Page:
The Forfeiture of Offence-Related Property: Craig v Her Majesty the Queen

On November 13, 2008, the Supreme Court of Canada (“SCC”) heard Judy Ann Craig’s appeal of a judgment rendered against her by the British Columbia Court of Appeal (“BCCA”). Ms. Craig’s appeal was heard alongside R c Ouellette, 2004 CanLII 26616 (QCCQ) and R v KT Nguyen; R v NT Nguyen, 2007 BCCA 474, but this post will only summarize the circumstances of Ms. Craig’s appeal.

The three appeals were heard together because they all dealt with the forfeiture of offence-related property under the Controlled Drugs and Substances Act, SC 1996, c 19 [CDSA]. With respect to Ms. Craig’s appeal, the SCC was to decide whether the BCCA erred in several ways. Among the many questions submitted to the SCC were whether the BCCA erred in (a) allowing evidence of a grow-op to go to forfeiture based on the CDSA, (b) failing to consider the appellant’s age, lack of record and the fact that her grow-op was not affiliated with organized crime, (c) failing to adequately address the concept of disproportionality, and, (d) in neglecting to consider the merits of imposing a fine as an alternative to forfeiture.

Ms. Craig was under suspicion of operating a marijuana grow-op out of her North Vancouver home. She was invited to the police station to “discuss” these suspicions, but declined the offer. The police then observed Ms. Craig and two others removing plants and paraphernalia from this residence and attempting to conceal them on city property. All three individuals were subsequently arrested. Following her arrest, Ms. Craig’s house and vehicle were searched, and the police discovered that the entire basement and portions of the main floor were devoted to the grow-op. The house contained growing rooms, a drying room, industrial growing lights, ventilation and irrigation systems, packaging material, scales, growing instructions, and score sheets documenting marijuana sales. Furthermore, the police located one pound of packaged marijuana and seized 186 marijuana plants. The search of Ms. Craig’s car yielded over $20,000 in cash and traveller’s cheques, as well as score sheets and five pounds of marijuana in quarter-pound bags. An expert in the field of marijuana sales estimated that the value of the seized marijuana was $15,000.

At the time of the offence, Ms. Craig was 52 years old, and had no previous criminal record. At her sentencing hearing, Ms. Craig testified that following her divorce, she was depressed and unemployed, and, in order to support herself, had mortgaged an inherited house and re-mortgaged her North Vancouver home. Compounding her depression was a subsequent relationship with a person she described as a “sociopath.” Convinced that she could not enter the workforce in her condition, Ms. Craig heeded the advice of a friend, and began growing marijuana as a means of supporting herself. Ms. Craig justified her actions by pointing out that she only sold marijuana to friends sick with AIDS, tradespersons, and other professionals. Ms. Craig recalled being approached by an individual involved in organized crime, but testified that she refused the offer because she would not have been able to continue to sell to her current customers.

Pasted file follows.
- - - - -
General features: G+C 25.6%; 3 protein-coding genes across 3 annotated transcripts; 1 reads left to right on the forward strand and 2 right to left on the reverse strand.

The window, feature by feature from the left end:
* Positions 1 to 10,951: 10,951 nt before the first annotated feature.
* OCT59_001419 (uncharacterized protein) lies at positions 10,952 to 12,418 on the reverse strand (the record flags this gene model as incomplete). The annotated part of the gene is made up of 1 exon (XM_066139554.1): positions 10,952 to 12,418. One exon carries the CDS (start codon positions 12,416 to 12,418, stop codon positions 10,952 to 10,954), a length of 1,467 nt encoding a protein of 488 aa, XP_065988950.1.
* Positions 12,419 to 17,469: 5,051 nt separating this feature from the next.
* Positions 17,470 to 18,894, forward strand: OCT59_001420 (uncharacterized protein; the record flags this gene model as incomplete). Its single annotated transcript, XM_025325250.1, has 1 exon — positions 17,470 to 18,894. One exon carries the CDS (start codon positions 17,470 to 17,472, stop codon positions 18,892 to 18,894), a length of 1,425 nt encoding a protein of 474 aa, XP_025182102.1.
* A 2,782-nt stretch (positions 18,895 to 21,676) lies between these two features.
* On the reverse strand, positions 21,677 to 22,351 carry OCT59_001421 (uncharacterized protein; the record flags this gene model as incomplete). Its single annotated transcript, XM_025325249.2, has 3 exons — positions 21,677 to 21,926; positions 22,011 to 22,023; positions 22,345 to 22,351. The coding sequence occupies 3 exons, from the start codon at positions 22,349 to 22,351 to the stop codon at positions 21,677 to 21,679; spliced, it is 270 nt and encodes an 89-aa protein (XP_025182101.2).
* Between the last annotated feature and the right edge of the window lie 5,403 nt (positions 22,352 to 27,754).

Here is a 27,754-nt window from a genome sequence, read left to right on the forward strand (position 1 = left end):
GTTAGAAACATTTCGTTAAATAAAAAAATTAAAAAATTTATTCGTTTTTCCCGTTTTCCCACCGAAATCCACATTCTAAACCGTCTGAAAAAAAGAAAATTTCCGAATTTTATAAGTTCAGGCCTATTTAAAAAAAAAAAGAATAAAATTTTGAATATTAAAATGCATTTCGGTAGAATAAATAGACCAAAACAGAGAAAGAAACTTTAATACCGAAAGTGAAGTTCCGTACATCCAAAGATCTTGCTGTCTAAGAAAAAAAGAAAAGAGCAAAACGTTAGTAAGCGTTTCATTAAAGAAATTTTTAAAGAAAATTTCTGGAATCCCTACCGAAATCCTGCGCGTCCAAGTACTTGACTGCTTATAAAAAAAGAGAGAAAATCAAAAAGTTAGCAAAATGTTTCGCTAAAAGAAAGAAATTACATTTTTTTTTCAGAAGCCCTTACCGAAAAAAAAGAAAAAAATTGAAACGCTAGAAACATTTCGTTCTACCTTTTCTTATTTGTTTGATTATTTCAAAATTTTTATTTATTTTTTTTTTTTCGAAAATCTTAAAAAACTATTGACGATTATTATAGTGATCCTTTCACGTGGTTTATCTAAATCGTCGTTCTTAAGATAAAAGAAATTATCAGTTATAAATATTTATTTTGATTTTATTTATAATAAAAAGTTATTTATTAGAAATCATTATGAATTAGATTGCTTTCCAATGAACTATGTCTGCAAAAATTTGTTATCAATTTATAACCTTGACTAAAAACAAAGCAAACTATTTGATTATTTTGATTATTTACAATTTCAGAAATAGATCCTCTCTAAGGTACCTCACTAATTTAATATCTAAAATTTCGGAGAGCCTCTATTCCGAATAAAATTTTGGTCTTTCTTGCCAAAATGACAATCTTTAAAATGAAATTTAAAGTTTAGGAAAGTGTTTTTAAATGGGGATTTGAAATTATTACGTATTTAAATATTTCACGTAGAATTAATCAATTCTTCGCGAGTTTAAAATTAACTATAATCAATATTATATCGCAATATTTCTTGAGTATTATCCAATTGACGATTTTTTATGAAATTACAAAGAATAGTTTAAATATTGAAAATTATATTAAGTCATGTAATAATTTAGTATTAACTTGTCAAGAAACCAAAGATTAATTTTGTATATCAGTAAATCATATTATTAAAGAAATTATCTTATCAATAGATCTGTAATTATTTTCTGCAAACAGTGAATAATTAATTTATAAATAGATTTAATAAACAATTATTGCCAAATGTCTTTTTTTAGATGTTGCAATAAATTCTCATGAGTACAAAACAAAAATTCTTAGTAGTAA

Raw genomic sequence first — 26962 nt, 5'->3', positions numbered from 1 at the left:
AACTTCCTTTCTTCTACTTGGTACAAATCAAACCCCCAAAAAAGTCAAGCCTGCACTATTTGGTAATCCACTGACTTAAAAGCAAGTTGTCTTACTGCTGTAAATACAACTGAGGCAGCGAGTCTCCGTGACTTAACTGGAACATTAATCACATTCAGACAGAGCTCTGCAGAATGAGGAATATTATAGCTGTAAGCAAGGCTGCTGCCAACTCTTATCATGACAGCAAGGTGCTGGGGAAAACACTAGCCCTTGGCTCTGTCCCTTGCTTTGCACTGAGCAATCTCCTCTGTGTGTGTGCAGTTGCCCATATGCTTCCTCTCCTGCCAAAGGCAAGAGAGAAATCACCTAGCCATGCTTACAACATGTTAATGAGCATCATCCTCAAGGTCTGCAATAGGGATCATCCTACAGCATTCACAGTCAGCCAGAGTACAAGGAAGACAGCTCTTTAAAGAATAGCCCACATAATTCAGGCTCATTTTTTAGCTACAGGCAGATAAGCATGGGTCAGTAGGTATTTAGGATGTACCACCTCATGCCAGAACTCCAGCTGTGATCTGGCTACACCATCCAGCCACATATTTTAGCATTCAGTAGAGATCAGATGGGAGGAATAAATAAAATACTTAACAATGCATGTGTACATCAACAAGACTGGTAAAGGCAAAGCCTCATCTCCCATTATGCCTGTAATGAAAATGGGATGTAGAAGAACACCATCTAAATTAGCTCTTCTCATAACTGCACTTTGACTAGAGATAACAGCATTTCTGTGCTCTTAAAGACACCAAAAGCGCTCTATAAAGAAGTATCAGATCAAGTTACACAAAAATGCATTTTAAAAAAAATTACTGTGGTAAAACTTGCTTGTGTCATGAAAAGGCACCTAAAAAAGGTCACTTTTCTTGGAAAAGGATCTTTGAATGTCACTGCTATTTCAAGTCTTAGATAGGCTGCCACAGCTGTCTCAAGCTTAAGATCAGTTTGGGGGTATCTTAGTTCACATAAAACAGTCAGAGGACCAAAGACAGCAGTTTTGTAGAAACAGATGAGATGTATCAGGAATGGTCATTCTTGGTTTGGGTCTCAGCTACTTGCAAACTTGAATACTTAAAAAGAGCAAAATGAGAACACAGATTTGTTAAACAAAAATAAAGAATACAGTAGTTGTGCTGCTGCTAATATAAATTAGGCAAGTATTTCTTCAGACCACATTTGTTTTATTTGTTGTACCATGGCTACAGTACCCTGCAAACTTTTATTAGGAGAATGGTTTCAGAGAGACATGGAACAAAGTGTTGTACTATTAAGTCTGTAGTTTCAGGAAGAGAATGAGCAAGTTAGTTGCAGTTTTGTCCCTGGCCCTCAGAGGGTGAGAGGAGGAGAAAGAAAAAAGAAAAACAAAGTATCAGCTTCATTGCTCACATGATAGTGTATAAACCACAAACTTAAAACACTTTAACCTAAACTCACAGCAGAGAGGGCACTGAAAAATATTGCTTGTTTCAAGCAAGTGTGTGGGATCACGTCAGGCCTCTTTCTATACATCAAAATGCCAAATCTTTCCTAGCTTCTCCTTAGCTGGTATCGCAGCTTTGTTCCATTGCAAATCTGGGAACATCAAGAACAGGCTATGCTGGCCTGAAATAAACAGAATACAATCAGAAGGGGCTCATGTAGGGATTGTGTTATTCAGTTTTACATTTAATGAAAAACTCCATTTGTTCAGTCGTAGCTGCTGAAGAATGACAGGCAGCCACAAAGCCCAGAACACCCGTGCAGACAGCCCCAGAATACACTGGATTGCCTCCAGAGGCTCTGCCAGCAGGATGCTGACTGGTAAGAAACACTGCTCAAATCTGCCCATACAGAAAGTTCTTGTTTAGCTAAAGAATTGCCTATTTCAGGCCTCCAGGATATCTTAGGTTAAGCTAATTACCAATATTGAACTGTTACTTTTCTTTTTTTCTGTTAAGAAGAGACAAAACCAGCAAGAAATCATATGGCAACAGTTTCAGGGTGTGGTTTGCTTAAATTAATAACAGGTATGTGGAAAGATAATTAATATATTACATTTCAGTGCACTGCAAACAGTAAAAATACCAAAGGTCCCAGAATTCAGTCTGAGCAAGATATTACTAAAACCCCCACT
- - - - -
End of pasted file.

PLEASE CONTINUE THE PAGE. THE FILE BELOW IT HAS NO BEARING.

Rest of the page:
At trial, Ms. Craig pleaded guilty to one count of producing marijuana contrary to s. 7(1) of the CDSA. She was given a conditional sentence of 12 months’ imprisonment, a fine of $100,000 and a victim surcharge of $15,000. Both the Crown and Ms. Craig applied to the BCCA regarding the appropriateness of this sentence. The Crown argued that the conditional sentence should be converted to conventional incarceration, and that the house from which Ms. Craig ran her grow-op should be forfeited. For her part, Ms. Craig sought an order to dismiss the Crown’s appeal and reducing the fine to $15,000 payable over a period of three years. The appellate court allowed the Crown’s appeal with respect to the order of forfeiture, and ordered that Ms. Craig’s home be forfeited in accordance with s. 16 of the CDSA. However, The Crown’s argument for conventional incarceration was dismissed. The BCCA granted Ms. Craig’s appeal to the extent that the $100,000 fine was set aside.

Writing for a unanimous BCCA, Ryan J.A. began by commenting on the forfeiture provisions of the CDSA. Section 16(1) of the CDSA makes an order of forfeiture mandatory upon the Crown proving, on a balance of probabilities, that personal property is related to an offence. S. 19.1(3), however, offers an important qualification. It requires that the sentencing judge consider the impact of an order of forfeiture of real property and whether it would be disproportionate having regard to four considerations: (1) the nature and gravity of the offence, (2) the circumstances surrounding the commission of the offence, (3) the offender’s criminal record, and (4) if the real property is a dwelling-house, the impact of forfeiture on those, other than the offender, who use it as their principal residence.

After setting out this process, Ryan J.A. went on to consider the issues raised by the Crown and Ms. Craig in their respective appeals. She first addressed Ms. Craig’s argument that forfeiture under the CDSA is limited to organized crime. It was Ms. Craig’s position that because s. 16(1) of the CDSA was part of an omnibus bill intended to tackle organized crime, it was not intended to capture individuals like her. Ryan J.A. disagreed, holding that there is nothing in the section’s language that indicates a specific application to organized crime. She noted that the presence of organized crime is relevant in determining whether forfeiture would be disproportionate pursuant to the s. 19.1(3) factors, but concluded that the application of the forfeiture provisions should not be limited to organized crime.